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This article in AJ

  1. Vol. 73 No. 5, p. 826-830
     
    Received: Dec 15, 1980


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doi:10.2134/agronj1981.00021962007300050019x

Determining Soil-Induced Plant Water Potential Depressions in Alfalfa by Means of Infrared Thermometry1

  1. S. B. Idso,
  2. R. J. Reginato,
  3. D. C. Reicosky and
  4. J. L. Hatfield2

Abstract

Abstract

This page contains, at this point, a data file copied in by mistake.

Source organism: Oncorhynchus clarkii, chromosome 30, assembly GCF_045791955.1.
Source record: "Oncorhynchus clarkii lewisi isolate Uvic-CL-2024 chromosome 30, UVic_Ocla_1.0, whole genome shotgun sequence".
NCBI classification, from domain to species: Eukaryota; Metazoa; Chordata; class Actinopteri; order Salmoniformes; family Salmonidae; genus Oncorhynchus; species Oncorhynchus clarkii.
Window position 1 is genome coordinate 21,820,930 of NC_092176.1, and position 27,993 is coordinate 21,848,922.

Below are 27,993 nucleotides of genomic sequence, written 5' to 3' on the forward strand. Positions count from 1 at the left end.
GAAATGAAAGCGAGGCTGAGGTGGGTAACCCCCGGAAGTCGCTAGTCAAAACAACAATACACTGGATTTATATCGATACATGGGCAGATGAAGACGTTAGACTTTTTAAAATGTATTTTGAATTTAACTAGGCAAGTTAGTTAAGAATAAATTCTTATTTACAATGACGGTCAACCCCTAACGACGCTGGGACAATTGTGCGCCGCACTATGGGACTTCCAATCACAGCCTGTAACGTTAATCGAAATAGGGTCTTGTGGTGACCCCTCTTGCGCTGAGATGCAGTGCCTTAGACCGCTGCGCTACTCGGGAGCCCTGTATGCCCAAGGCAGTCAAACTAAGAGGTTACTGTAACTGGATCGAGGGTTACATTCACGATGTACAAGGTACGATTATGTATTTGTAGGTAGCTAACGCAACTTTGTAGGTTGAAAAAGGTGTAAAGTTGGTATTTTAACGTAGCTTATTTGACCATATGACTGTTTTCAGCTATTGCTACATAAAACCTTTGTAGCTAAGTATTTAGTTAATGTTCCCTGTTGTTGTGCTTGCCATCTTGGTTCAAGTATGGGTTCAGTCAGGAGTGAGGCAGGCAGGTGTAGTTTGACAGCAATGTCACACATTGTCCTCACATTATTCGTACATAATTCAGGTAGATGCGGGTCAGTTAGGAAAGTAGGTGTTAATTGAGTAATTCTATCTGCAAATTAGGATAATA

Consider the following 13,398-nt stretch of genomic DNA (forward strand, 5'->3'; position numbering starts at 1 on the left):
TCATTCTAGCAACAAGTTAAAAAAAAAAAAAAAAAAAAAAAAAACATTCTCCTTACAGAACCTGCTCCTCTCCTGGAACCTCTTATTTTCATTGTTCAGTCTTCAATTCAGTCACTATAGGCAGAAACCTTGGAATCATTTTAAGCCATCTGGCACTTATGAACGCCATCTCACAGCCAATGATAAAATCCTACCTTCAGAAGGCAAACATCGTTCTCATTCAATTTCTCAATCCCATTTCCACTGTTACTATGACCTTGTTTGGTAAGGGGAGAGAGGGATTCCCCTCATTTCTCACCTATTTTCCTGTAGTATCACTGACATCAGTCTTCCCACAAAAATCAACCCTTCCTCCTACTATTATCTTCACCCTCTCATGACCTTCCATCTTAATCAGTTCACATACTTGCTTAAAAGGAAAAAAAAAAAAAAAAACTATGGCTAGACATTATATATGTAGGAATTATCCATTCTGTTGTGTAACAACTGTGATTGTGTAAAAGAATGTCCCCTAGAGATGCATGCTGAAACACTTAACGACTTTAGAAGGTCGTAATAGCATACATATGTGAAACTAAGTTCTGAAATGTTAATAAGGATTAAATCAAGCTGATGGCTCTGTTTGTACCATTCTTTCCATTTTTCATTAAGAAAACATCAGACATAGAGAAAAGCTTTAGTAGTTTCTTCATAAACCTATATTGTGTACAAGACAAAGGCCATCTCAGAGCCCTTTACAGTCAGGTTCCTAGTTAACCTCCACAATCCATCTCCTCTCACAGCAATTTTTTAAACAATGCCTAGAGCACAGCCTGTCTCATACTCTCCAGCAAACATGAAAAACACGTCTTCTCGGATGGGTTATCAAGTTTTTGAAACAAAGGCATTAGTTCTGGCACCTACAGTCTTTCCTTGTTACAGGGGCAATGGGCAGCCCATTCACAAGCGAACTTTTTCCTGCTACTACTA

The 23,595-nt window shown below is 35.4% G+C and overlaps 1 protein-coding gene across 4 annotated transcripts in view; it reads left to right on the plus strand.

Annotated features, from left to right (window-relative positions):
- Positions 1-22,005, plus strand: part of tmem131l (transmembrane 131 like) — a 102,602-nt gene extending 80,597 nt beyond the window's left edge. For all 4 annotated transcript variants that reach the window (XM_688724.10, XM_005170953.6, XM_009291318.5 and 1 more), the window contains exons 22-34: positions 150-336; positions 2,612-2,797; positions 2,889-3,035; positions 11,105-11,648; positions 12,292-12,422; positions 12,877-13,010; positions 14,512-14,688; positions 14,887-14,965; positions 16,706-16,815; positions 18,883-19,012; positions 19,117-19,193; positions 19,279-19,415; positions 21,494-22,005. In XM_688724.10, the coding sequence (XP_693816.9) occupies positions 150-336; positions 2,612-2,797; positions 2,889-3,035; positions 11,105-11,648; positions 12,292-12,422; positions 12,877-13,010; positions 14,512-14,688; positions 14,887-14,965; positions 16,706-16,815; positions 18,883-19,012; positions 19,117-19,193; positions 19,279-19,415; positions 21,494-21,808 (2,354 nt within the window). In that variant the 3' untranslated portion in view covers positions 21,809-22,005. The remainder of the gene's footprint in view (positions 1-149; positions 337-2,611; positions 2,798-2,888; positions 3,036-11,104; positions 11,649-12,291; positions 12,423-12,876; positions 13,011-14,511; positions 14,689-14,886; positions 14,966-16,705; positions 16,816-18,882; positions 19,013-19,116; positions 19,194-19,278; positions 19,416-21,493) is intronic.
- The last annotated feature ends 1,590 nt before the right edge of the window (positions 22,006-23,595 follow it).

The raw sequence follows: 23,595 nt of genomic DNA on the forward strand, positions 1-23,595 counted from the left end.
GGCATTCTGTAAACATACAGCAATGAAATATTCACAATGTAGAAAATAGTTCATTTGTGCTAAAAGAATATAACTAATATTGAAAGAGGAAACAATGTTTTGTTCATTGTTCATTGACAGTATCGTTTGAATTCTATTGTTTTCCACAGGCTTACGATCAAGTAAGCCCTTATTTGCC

To ascertain the ability of a remote sensing technique to evaluate the soil-induced component of plant water potential depressions in forage crops, field experiments were conducted to measure the air vapor pressure deficit and foliage-air temperature differentials of well-watered alfalfa (Medicago saliva L.) at five different sites throughout the United States. At two of these sites, data were also acquired for various degrees of stressed alfalfa along with concurrent measurements of total plant water potential. The temperature and vapor pressure data were used to construct a plant water stress index which was related to the plant water potential. Different results were obtained for the two sites studied; but after a procedure was developed to remove variable atmospheric effects, the remaining soil-induced plant water potential depressions were found to be well described by a single function dependent upon the plant water stress index. These results demonstrate the ability of surface temperature measurement by means of infrared thermometry to rapidly assess large areas of cropped land for plant water potential depressions arising from shortage of soil moisture.

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